Social media is a relatively new invention and has become increasingly popular in the past few decades, especially among teens and younger adults. Social media has many benefits, such as giving people the ability to connect with others and allowing people to share special photos or personal opinions with others. However, social media can also affect us psychologically and take a big toll on our overall mental health and wellness.
A study by the Pew Research Center found that 81% of teens and 69% of adults in the U.S. use social media, which is a significant portion of the population. Given that social media use is linked with higher rates of anxiety and depression, this puts a lot of people at risk. But what exactly is it about social media that correlates with higher levels of mental distress?
One effect of using social media is poor sleep quantity and quality. One study by Common Sense Media found that teenagers may spend up to nine hours online every day. This heavy use of social media can cause teenagers to stay up late, causing a lack of sleep. It is also well documented that the blue light emitted from electronic devices suppresses the release of melatonin, contributing to insomnia and poor quality sleep, which is in turn associated with higher levels of depression, anxiety, and poor mental health.
Another effect of using social is FOMO or fear of missing out, which is defined as the belief that everyone else around you is having fun while you are not present and leads to feelings of regret, anxiety, depression, and low self-esteem. Instagram, in particular, has been shown to increase these feelings in users as they scroll through everyone else’s highlights reels while they feel like they are missing out on the fun events they see others posting about.
Finally, social media can cause people to be dissatisfied with themselves, particularly with their bodies and physical appearances. A study found that 32% of teenage girls reported that Instagram made them feel worse about their bodies. Body dissatisfaction is associated with higher rates of depression, low self-esteem, and eating disorders. Social media emphasizes that physical appearance is very important. Additionally, many influencers use lighting, camera angles, posing, and photoshop to make their bodies look unrealistically perfect, contributing to negative body image and low self-esteem among users who see these images and then compare them to their own bodies.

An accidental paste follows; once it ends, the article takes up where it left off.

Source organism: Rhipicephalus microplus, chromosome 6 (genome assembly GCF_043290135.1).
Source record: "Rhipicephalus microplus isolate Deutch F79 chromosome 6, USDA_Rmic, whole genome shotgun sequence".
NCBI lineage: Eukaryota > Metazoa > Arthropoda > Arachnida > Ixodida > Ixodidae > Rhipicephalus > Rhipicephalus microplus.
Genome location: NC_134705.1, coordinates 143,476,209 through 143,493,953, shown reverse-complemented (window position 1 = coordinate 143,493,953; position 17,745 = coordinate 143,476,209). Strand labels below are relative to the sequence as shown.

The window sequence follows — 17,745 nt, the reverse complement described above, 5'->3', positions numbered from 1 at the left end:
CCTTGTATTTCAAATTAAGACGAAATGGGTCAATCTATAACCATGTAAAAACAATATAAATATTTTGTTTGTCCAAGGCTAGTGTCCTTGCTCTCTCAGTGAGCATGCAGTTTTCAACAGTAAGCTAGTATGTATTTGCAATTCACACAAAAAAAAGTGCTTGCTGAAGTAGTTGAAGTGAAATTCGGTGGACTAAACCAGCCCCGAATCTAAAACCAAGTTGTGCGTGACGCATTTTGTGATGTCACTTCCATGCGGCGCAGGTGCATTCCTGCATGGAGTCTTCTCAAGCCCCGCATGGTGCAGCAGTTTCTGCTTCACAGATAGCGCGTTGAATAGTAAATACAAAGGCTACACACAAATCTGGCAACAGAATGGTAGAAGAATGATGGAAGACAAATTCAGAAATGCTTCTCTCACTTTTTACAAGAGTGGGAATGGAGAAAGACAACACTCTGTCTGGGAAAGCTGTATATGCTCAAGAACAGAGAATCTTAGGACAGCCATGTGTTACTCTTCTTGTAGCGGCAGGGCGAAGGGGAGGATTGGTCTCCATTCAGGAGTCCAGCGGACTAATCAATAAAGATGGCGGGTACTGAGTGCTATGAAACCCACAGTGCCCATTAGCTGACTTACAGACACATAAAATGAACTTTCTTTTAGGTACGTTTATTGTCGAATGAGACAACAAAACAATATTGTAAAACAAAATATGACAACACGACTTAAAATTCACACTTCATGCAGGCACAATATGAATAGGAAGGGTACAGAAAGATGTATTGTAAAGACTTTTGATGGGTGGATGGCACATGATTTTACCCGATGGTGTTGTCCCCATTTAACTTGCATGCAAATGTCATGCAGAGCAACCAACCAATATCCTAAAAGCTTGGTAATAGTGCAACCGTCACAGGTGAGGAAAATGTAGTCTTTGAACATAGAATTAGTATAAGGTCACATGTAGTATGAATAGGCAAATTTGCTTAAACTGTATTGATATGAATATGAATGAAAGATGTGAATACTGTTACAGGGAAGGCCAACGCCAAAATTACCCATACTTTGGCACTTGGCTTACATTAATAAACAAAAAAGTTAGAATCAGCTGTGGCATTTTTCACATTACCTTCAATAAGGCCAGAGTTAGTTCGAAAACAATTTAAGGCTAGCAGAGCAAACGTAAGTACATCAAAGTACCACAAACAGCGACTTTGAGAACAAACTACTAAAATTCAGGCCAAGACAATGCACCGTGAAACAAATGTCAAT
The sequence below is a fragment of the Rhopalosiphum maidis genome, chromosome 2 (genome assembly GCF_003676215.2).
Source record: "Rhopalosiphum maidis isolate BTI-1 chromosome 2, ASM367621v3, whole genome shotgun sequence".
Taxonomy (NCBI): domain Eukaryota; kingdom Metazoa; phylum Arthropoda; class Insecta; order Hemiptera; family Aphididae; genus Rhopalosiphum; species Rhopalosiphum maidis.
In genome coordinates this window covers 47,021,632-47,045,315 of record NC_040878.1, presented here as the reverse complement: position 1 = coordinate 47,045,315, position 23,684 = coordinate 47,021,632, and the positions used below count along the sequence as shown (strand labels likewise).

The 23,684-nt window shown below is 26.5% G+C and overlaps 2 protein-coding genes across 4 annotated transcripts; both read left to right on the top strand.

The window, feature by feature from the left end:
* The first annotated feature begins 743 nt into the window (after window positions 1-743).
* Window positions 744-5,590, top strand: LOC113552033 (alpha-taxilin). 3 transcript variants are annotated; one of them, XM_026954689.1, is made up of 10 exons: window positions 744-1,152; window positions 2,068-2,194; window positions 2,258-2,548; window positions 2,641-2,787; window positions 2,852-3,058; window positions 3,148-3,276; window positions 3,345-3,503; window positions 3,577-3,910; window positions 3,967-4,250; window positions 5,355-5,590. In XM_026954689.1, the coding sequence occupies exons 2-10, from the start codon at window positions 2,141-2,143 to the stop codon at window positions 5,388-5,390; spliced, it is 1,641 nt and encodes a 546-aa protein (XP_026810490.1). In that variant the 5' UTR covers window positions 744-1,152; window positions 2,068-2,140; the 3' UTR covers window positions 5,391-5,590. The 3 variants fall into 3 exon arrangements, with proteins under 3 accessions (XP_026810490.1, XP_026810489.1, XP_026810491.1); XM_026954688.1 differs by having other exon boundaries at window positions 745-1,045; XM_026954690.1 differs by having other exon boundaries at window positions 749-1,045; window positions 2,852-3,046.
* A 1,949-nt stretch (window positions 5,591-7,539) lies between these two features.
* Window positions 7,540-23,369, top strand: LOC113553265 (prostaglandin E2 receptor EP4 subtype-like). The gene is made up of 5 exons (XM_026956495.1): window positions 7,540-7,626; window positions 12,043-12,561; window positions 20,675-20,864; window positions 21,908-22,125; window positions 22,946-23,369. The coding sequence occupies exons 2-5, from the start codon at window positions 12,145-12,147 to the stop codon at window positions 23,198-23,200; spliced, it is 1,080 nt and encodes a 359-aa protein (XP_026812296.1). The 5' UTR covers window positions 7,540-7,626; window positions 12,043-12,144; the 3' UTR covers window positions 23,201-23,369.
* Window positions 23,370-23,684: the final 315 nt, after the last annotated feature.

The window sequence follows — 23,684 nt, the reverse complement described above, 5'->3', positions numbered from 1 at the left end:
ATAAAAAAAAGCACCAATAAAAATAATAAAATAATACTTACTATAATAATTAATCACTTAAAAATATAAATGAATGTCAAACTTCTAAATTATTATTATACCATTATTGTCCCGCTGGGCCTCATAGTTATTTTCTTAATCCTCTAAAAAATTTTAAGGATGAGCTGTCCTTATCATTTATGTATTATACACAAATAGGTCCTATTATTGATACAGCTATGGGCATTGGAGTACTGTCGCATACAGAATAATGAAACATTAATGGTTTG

To combat some of these negative effects, Facebook and Instagram have added a feature that allows users to hide their “like” count from others. The mentality behind this change is that if users can’t compare their like count with others, there will be less social comparison and that higher levels of comparison are correlated with worse mental health. However, while experts agree that this is a step in the right direction, they do not believe that this will have a large positive effect on the mental well-being of users and that the change is “too little, too late”. Even with this new feature available, it is not the default setting and users will have to actively make the choice to turn off the like count. Additionally, users can still easily view the number of likes on their own posts even with this feature turned on.
Taking a break from social media can be beneficial to your mental health in many ways. It can improve your sleep and decrease feelings of insecurity and FOMO from comparing yourself to others. It can also be helpful to take a step back and remind yourself that social media is a highlights reel and that social media is not reality.
By Samantha Srichai, Content Contributor
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